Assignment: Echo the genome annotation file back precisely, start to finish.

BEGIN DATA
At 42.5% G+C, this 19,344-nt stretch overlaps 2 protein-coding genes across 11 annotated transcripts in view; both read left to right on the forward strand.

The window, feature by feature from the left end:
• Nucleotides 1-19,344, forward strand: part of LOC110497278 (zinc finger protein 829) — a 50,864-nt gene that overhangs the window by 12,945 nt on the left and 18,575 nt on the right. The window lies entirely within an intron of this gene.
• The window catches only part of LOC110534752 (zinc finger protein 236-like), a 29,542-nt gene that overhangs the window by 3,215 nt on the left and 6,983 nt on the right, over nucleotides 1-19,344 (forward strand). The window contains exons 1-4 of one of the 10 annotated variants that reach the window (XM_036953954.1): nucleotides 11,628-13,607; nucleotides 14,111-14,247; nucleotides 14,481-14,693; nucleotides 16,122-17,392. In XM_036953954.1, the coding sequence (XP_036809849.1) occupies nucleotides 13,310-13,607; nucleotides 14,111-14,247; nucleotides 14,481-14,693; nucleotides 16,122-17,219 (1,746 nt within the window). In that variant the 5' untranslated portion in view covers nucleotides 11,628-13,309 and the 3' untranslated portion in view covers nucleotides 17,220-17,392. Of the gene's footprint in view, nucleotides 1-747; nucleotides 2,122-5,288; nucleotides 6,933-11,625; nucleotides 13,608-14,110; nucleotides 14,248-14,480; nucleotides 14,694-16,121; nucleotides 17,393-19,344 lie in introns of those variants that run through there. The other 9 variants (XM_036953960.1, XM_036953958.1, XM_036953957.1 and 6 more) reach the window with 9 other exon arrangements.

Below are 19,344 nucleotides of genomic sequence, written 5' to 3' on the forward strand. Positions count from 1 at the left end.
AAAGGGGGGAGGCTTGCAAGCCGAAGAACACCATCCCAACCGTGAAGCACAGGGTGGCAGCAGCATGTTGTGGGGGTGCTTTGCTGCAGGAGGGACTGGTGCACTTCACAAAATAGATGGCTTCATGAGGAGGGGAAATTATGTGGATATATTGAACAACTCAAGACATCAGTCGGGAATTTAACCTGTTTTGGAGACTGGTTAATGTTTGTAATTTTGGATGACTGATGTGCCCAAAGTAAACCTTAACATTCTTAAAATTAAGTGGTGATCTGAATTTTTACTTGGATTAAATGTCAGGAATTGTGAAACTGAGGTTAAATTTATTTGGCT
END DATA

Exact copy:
At 42.5% G+C, this 19,344-nt stretch overlaps 2 protein-coding genes across 11 annotated transcripts in view; both read left to right on the forward strand.

The window, feature by feature from the left end:
• Nucleotides 1-19,344, forward strand: part of LOC110497278 (zinc finger protein 829) — a 50,864-nt gene that overhangs the window by 12,945 nt on the left and 18,575 nt on the right. The window lies entirely within an intron of this gene.
• The window catches only part of LOC110534752 (zinc finger protein 236-like), a 29,542-nt gene that overhangs the window by 3,215 nt on the left and 6,983 nt on the right, over nucleotides 1-19,344 (forward strand). The window contains exons 1-4 of one of the 10 annotated variants that reach the window (XM_036953954.1): nucleotides 11,628-13,607; nucleotides 14,111-14,247; nucleotides 14,481-14,693; nucleotides 16,122-17,392. In XM_036953954.1, the coding sequence (XP_036809849.1) occupies nucleotides 13,310-13,607; nucleotides 14,111-14,247; nucleotides 14,481-14,693; nucleotides 16,122-17,219 (1,746 nt within the window). In that variant the 5' untranslated portion in view covers nucleotides 11,628-13,309 and the 3' untranslated portion in view covers nucleotides 17,220-17,392. Of the gene's footprint in view, nucleotides 1-747; nucleotides 2,122-5,288; nucleotides 6,933-11,625; nucleotides 13,608-14,110; nucleotides 14,248-14,480; nucleotides 14,694-16,121; nucleotides 17,393-19,344 lie in introns of those variants that run through there. The other 9 variants (XM_036953960.1, XM_036953958.1, XM_036953957.1 and 6 more) reach the window with 9 other exon arrangements.

Below are 19,344 nucleotides of genomic sequence, written 5' to 3' on the forward strand. Positions count from 1 at the left end.
AAAGGGGGGAGGCTTGCAAGCCGAAGAACACCATCCCAACCGTGAAGCACAGGGTGGCAGCAGCATGTTGTGGGGGTGCTTTGCTGCAGGAGGGACTGGTGCACTTCACAAAATAGATGGCTTCATGAGGAGGGGAAATTATGTGGATATATTGAACAACTCAAGACATCAGTCGGGAATTTAACCTGTTTTGGAGACTGGTTAATGTTTGTAATTTTGGATGACTGATGTGCCCAAAGTAAACCTTAACATTCTTAAAATTAAGTGGTGATCTGAATTTTTACTTGGATTAAATGTCAGGAATTGTGAAACTGAGGTTAAATTTATTTGGCT